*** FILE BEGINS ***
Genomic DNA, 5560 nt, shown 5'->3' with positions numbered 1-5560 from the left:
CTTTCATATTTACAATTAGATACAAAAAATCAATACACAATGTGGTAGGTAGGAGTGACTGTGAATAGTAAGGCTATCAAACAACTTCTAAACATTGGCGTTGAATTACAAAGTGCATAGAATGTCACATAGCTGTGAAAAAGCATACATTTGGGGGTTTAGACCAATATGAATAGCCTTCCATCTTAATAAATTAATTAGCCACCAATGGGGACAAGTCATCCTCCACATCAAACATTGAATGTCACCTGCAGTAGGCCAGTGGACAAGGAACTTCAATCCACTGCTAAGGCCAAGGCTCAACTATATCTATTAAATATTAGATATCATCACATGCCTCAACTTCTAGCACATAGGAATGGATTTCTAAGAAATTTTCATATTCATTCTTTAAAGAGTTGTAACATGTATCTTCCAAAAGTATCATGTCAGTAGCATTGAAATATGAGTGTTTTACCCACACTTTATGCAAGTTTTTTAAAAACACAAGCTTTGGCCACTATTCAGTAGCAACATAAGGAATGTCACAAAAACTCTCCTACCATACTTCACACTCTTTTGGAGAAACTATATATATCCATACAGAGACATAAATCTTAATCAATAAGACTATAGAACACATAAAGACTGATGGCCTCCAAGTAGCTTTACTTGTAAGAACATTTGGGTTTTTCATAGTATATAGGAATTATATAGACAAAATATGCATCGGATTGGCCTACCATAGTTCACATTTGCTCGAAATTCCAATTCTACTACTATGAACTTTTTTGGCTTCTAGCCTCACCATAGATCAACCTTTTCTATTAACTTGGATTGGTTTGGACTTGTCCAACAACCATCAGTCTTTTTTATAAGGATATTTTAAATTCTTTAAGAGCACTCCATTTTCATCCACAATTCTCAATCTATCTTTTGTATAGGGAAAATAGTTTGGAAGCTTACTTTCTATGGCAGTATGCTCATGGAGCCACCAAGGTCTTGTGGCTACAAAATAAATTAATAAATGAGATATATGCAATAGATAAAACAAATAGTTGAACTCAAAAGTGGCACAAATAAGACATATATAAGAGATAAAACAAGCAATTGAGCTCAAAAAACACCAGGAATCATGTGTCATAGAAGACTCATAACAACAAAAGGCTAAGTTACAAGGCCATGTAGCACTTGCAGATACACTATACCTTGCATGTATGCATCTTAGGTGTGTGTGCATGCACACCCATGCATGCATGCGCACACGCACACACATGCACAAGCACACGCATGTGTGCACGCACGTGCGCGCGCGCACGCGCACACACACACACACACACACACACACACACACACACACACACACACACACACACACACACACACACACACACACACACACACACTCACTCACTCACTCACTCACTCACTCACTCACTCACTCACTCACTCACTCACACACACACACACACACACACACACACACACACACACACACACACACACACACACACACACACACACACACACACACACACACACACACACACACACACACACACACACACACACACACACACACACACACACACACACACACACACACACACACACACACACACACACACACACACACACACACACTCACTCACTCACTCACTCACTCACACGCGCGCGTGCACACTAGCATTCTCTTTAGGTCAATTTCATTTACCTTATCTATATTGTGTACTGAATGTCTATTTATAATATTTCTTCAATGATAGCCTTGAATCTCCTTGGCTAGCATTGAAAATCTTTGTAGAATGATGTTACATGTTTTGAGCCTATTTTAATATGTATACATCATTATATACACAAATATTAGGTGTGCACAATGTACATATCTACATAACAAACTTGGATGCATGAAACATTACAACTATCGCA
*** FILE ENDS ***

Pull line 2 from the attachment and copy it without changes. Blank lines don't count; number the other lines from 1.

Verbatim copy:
CTTTCATATTTACAATTAGATACAAAAAATCAATACACAATGTGGTAGGTAGGAGTGACTGTGAATAGTAAGGCTATCAAACAACTTCTAAACATTGGCGTTGAATTACAAAGTGCATAGAATGTCACATAGCTGTGAAAAAGCATACATTTGGGGGTTTAGACCAATATGAATAGCCTTCCATCTTAATAAATTAATTAGCCACCAATGGGGACAAGTCATCCTCCACATCAAACATTGAATGTCACCTGCAGTAGGCCAGTGGACAAGGAACTTCAATCCACTGCTAAGGCCAAGGCTCAACTATATCTATTAAATATTAGATATCATCACATGCCTCAACTTCTAGCACATAGGAATGGATTTCTAAGAAATTTTCATATTCATTCTTTAAAGAGTTGTAACATGTATCTTCCAAAAGTATCATGTCAGTAGCATTGAAATATGAGTGTTTTACCCACACTTTATGCAAGTTTTTTAAAAACACAAGCTTTGGCCACTATTCAGTAGCAACATAAGGAATGTCACAAAAACTCTCCTACCATACTTCACACTCTTTTGGAGAAACTATATATATCCATACAGAGACATAAATCTTAATCAATAAGACTATAGAACACATAAAGACTGATGGCCTCCAAGTAGCTTTACTTGTAAGAACATTTGGGTTTTTCATAGTATATAGGAATTATATAGACAAAATATGCATCGGATTGGCCTACCATAGTTCACATTTGCTCGAAATTCCAATTCTACTACTATGAACTTTTTTGGCTTCTAGCCTCACCATAGATCAACCTTTTCTATTAACTTGGATTGGTTTGGACTTGTCCAACAACCATCAGTCTTTTTTATAAGGATATTTTAAATTCTTTAAGAGCACTCCATTTTCATCCACAATTCTCAATCTATCTTTTGTATAGGGAAAATAGTTTGGAAGCTTACTTTCTATGGCAGTATGCTCATGGAGCCACCAAGGTCTTGTGGCTACAAAATAAATTAATAAATGAGATATATGCAATAGATAAAACAAATAGTTGAACTCAAAAGTGGCACAAATAAGACATATATAAGAGATAAAACAAGCAATTGAGCTCAAAAAACACCAGGAATCATGTGTCATAGAAGACTCATAACAACAAAAGGCTAAGTTACAAGGCCATGTAGCACTTGCAGATACACTATACCTTGCATGTATGCATCTTAGGTGTGTGTGCATGCACACCCATGCATGCATGCGCACACGCACACACATGCACAAGCACACGCATGTGTGCACGCACGTGCGCGCGCGCACGCGCACACACACACACACACACACACACACACACACACACACACACACACACACACACACACACACACACACACACACACACACACACTCACTCACTCACTCACTCACTCACTCACTCACTCACTCACTCACTCACTCACACACACACACACACACACACACACACACACACACACACACACACACACACACACACACACACACACACACACACACACACACACACACACACACACACACACACACACACACACACACACACACACACACACACACACACACACACACACACACACACACACACACACACACACACACACACACACTCACTCACTCACTCACTCACTCACACGCGCGCGTGCACACTAGCATTCTCTTTAGGTCAATTTCATTTACCTTATCTATATTGTGTACTGAATGTCTATTTATAATATTTCTTCAATGATAGCCTTGAATCTCCTTGGCTAGCATTGAAAATCTTTGTAGAATGATGTTACATGTTTTGAGCCTATTTTAATATGTATACATCATTATATACACAAATATTAGGTGTGCACAATGTACATATCTACATAACAAACTTGGATGCATGAAACATTACAACTATCGCA